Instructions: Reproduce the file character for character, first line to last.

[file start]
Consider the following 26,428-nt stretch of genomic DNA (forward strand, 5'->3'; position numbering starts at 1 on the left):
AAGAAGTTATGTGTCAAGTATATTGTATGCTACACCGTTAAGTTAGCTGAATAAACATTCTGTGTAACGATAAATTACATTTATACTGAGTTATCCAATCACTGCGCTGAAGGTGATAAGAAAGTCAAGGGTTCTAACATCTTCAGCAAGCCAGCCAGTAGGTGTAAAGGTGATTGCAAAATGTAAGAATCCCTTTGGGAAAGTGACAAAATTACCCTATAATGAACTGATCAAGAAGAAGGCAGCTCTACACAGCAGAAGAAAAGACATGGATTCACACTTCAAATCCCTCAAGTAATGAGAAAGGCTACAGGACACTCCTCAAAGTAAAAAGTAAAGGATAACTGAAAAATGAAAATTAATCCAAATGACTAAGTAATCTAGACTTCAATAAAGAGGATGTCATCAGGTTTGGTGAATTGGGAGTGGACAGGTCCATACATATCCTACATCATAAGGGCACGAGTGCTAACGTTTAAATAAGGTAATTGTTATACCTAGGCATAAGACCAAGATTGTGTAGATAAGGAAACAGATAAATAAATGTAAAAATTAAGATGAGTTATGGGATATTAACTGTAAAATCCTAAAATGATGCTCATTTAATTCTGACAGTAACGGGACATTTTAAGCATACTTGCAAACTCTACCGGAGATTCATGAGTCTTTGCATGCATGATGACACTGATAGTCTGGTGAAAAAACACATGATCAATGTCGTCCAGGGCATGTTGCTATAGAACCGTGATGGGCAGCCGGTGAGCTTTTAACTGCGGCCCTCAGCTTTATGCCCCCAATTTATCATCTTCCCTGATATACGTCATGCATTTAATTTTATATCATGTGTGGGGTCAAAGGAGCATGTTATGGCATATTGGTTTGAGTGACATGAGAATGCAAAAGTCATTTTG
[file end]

Consider the following 26,428-nt stretch of genomic DNA (forward strand, 5'->3'; position numbering starts at 1 on the left):
AAGAAGTTATGTGTCAAGTATATTGTATGCTACACCGTTAAGTTAGCTGAATAAACATTCTGTGTAACGATAAATTACATTTATACTGAGTTATCCAATCACTGCGCTGAAGGTGATAAGAAAGTCAAGGGTTCTAACATCTTCAGCAAGCCAGCCAGTAGGTGTAAAGGTGATTGCAAAATGTAAGAATCCCTTTGGGAAAGTGACAAAATTACCCTATAATGAACTGATCAAGAAGAAGGCAGCTCTACACAGCAGAAGAAAAGACATGGATTCACACTTCAAATCCCTCAAGTAATGAGAAAGGCTACAGGACACTCCTCAAAGTAAAAAGTAAAGGATAACTGAAAAATGAAAATTAATCCAAATGACTAAGTAATCTAGACTTCAATAAAGAGGATGTCATCAGGTTTGGTGAATTGGGAGTGGACAGGTCCATACATATCCTACATCATAAGGGCACGAGTGCTAACGTTTAAATAAGGTAATTGTTATACCTAGGCATAAGACCAAGATTGTGTAGATAAGGAAACAGATAAATAAATGTAAAAATTAAGATGAGTTATGGGATATTAACTGTAAAATCCTAAAATGATGCTCATTTAATTCTGACAGTAACGGGACATTTTAAGCATACTTGCAAACTCTACCGGAGATTCATGAGTCTTTGCATGCATGATGACACTGATAGTCTGGTGAAAAAACACATGATCAATGTCGTCCAGGGCATGTTGCTATAGAACCGTGATGGGCAGCCGGTGAGCTTTTAACTGCGGCCCTCAGCTTTATGCCCCCAATTTATCATCTTCCCTGATATACGTCATGCATTTAATTTTATATCATGTGTGGGGTCAAAGGAGCATGTTATGGCATATTGGTTTGAGTGACATGAGAATGCAAAAGTCATTTTG